|GAYLE ESSARY IN THE NEWS
May 24, 2001
Web firm dispute reopens news hoax concerns
By Daniel Sorid
NEW YORK, May 24 (Reuters) - Business Wire, one of the largest distributors of corporate announcements, has been snagged by a bitter internal conflict at a tiny New York technology company in a dispute that rings of the press release hoax last year involving Emulex Corp.
On Monday, San Francisco-based Business Wire published a statement from Streamedia Communications Inc., whose stock is traded on the Nasdaq for just 23 cents, declaring the ``expiration'' of its chief executive's term and the return of its one-time chairman.
Business Wire published a second release on Wednesday from the company, a Web services provider, claiming the first release had been unauthorized and contained ``significant misrepresentations of important facts'' concerning Streamedia.
The first release was authorized by Streamedia's former chairman, Gayle Essary, and the second by the chief executive, Henry Siegel.
On March 12, Streamedia released a statement that said its board had terminated Essary as director and vice president of the company, effective March 9, ending his involvement with Streamedia.
Business Wire President Larry Lokey said it has now banned the company from its service until the power struggle between Essary and Siegel has been settled. It is also investigating the matter, Lokey said.
But the fact that two contradictory releases from the same source remain on the record has troubled some experts on the media.
``It sounds like there should have been a lot more security at that level,'' Sreenath Sreenivasan, a professor of new media at the Columbia University Graduate School of Journalism, said. ``You expect it to be true if it's on a press release.''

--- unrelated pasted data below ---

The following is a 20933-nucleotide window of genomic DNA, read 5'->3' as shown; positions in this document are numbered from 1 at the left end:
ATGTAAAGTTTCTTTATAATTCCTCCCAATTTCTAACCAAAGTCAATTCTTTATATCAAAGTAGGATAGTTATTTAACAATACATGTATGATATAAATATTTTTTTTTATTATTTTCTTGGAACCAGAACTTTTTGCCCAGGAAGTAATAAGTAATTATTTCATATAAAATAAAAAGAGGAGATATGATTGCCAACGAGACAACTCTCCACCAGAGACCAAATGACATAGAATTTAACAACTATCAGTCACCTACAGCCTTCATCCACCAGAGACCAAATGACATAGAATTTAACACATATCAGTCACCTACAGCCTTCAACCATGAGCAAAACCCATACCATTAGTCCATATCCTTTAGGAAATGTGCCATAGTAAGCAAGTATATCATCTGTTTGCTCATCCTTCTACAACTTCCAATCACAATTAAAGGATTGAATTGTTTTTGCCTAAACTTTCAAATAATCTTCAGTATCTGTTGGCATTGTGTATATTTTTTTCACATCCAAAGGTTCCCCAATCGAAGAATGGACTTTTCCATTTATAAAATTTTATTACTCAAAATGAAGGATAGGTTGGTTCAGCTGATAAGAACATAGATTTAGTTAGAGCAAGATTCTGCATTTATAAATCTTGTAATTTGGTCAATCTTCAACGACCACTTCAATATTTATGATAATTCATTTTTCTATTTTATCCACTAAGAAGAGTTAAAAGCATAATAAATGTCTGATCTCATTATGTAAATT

Meanwhile, Lokey said Business Wire has policies in place to keep illegitimate releases off its wire, but that it cannot, ultimately, be held responsible for the absolute veracity of each release.
``We provide the rough news,'' he said. ``The news media then receive it and then they verify it.''
But even a single false press release can have brutal consequences, as the Emulex scandal showed.
In August of last year, a 23-year-old college student staged one of the largest Internet financial hoaxes by issuing a false press release over Internet Wire, a minor player in the distribution of media releases.
The stock of Emulex, a technology company traded on the Nasdaq, tanked after the release was picked up by several news wires, and many investors took major losses as a result. The student, Mark Simeon Jakob, netted hundreds of thousands of dollars in profits.
The student pleaded guilty to manipulating the stock in December.
But the scandal led to questioning about the validity of the system of issuing press releases through third parties. News wire services and other media outlets rely on press releases as a major source of news, and investors regularly buy and sell stock based on a media release's statement.
In the Streamedia dispute, the Monday press release from the company stated that Essary ``has returned'' to facilitate an ongoing merger ``following the expiration of the term of Interim President/CEO Henry Siegel.'' That press release was written by Essary.
Siegel, who in a recent company filing to U.S. regulators was listed as the CEO, said Essary lacked any authority to speak for the company in a press release. Essary, in an interview, said he was authorized to issue the release.
Business Wire's Lokey summed it up this way: ``It's the 'he said, she said' type of thing. We are a middle man carrier.''
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